1887
Volume 3, Issue 3
  • ISSN 2352-1805
  • E-ISSN: 2352-1813
USD
Buy:$35.00 + Taxes

Abstract

Sources of law are made up of terms that, amongst other things, mediate between facts and different results, and it is the role of lawyers to explain or justify why a particular interpretation or permutation of a given term should be taken in a given case. Such terms do not exist in isolation, but are hugely contextual and play an integral role in intermediating between different potential outcomes. Therefore, the skill of carefully applying and using legal terms is one of the primary focuses of legal education and calls for a consideration of the intricate role that legal terms play in legal argumentation. However, sometimes this endeavour in the law classroom is affected by the focus placed on the meaning of individual terms, as opposed to the broader role they have in legal reasoning and the analysis of legal outcomes. In considering this, this paper draws a contrast between the way in which students sometimes use different legal and moral terms in the various roles in their lives outside of the classrooms and within, and contends that one of the reasons for this is the greater liberty that they feel in using different terms outside of the classroom. This paper contends that, pedagogically, a similar level of independence can be achieved through the collaborative translation of legal concepts into abstract art, by enabling students to take greater co-ownership of legal language. Specifically, it argues that Wassily Kandinsky’s art theory, with its emphasis on the spirit and emotions, can provide an effective framework for this.

Loading

Article metrics loading...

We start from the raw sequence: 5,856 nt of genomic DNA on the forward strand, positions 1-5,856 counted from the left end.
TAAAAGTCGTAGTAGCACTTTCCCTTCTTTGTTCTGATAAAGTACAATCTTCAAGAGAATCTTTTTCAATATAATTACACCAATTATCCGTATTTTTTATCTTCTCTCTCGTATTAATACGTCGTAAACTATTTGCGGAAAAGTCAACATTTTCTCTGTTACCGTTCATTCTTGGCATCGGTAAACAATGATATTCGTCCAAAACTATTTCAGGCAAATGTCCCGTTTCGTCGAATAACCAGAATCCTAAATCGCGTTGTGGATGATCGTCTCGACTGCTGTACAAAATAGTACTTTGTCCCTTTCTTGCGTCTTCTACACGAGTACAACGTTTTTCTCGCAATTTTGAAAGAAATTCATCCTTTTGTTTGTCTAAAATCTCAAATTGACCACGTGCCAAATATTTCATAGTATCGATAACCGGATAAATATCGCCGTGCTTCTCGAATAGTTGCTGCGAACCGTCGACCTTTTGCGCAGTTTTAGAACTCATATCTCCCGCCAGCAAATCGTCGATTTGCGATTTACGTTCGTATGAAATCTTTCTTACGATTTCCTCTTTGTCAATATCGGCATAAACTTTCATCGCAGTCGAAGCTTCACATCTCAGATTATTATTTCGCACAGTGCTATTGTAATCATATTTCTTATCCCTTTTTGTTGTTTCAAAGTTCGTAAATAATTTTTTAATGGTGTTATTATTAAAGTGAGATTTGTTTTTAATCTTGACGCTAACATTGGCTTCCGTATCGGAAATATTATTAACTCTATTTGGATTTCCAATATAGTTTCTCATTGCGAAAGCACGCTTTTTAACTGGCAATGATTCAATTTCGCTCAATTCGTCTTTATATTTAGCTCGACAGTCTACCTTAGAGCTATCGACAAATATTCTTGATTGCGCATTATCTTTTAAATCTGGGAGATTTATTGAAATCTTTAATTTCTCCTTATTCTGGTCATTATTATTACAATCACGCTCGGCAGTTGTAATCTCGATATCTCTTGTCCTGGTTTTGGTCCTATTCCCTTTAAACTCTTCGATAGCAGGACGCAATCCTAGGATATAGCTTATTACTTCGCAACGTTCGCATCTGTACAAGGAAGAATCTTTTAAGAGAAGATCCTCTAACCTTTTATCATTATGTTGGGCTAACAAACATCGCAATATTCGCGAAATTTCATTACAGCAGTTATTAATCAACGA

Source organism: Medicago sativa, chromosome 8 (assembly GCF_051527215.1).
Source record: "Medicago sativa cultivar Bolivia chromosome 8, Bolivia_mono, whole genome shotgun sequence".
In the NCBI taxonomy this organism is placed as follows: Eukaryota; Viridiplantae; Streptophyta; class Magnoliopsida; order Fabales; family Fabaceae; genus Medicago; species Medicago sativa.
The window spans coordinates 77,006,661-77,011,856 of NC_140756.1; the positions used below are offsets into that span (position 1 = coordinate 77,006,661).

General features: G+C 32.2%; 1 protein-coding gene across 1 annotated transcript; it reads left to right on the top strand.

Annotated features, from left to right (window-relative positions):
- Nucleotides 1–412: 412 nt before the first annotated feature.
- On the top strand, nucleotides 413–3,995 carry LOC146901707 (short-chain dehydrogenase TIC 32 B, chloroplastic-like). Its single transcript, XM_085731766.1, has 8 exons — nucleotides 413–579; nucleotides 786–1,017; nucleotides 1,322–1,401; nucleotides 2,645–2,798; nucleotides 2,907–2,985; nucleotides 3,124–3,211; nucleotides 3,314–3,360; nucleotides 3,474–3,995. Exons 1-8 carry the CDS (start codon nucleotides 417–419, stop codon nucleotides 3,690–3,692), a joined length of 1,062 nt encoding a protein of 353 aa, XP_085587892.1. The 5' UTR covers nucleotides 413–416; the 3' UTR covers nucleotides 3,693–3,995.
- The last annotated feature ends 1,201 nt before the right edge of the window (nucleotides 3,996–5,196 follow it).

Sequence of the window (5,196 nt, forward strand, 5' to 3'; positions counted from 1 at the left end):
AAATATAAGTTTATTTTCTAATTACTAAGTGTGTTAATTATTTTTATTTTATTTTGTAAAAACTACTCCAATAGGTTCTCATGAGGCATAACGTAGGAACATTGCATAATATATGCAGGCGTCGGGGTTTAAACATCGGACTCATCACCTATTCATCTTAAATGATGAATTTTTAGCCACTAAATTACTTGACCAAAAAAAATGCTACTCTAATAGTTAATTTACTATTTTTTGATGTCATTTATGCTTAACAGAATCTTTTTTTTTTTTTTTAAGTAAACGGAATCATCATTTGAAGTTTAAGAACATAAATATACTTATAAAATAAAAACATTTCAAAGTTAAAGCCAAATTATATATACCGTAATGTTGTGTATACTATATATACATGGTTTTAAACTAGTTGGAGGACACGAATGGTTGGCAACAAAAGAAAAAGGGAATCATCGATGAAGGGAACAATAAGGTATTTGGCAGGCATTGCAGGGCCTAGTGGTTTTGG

/content/journals/10.1075/ttmc.3.3.06kat
2017-10-16
2019-10-21
Loading full text...

Full text loading...

References

  1. Brand, Juliane , and Christopher Hailey
    1997Constructive Dissonance: Arnold Schoenberg and the Transformations of Twentieth-Century Culture. Berkley, CA: University of California Press.
    [Google Scholar]
  2. Campen, Crétien van
    1997 “Synesthesia and Artistic Experimentation.” Psyche3 (6). www.theassc.org/files/assc/2290.pdf.
    [Google Scholar]
  3. Carlson, Maria
    2015No Religion Higher Than Truth: A History of the Theosophical Movement in Russia, 1875–1922. Princeton, NJ: Princeton University Press. doi: 10.1515/9781400872794
    https://doi.org/10.1515/9781400872794 [Google Scholar]
  4. Carneiro, Maria Francisca , Eliseu Raphael Venturi , and Laércio A. Becker
    2014 “What is the Smell of Law? First Assumptions for the Semiotics of Juridical ‘Matter’. Social Sciences Research Network (SSRN), October6 2014 https://ssrn.com/abstract=2506265 or doi:10.2139/ssrn.2506265 doi: 10.2139/ssrn.2506265
    https://doi.org/10.2139/ssrn.2506265 [Google Scholar]
  5. Criminal Justice Act
    Criminal Justice Act 1967 London: Her Majesty’s Stationery Office. www.legislation.gov.uk/ukpga/1967/80/pdfs/ukpga_19670080_en.pdf.
  6. DeGroff, Eric A.
    2012 “Training Tomorrow’s Lawyers: What Empirical Research Can Tell Us About the Effect of Law School Pedagogy on Law Student Learning Styles.” Southern Illinois University Law Journal, 251: 251–254.
    [Google Scholar]
  7. Easteal, Patricia
    2008 “Teaching about the Nexus between Law and Society: From Pedagogy to Andragogy.” Legal Education Review18 (1&2): 163–172.
    [Google Scholar]
  8. Feliú, Vicenç , and Helen Frazer
    2012 “Outcomes Assessment and Legal Research Pedagogy.” Legal Reference Services Quarterly31 (2): 188–203. doi: 10.1080/0270319X.2012.682938
    https://doi.org/10.1080/0270319X.2012.682938 [Google Scholar]
  9. Gordon, Sara
    2013 “Through the Eyes of Jurors: The Use of Schemas in the Application of ‘Plain-Language’ Jury Instructions.” Hastings Law Journal64 (3): 643–678.
    [Google Scholar]
  10. Hubbard, Edward M. , and Vilayanur S. Ramachandran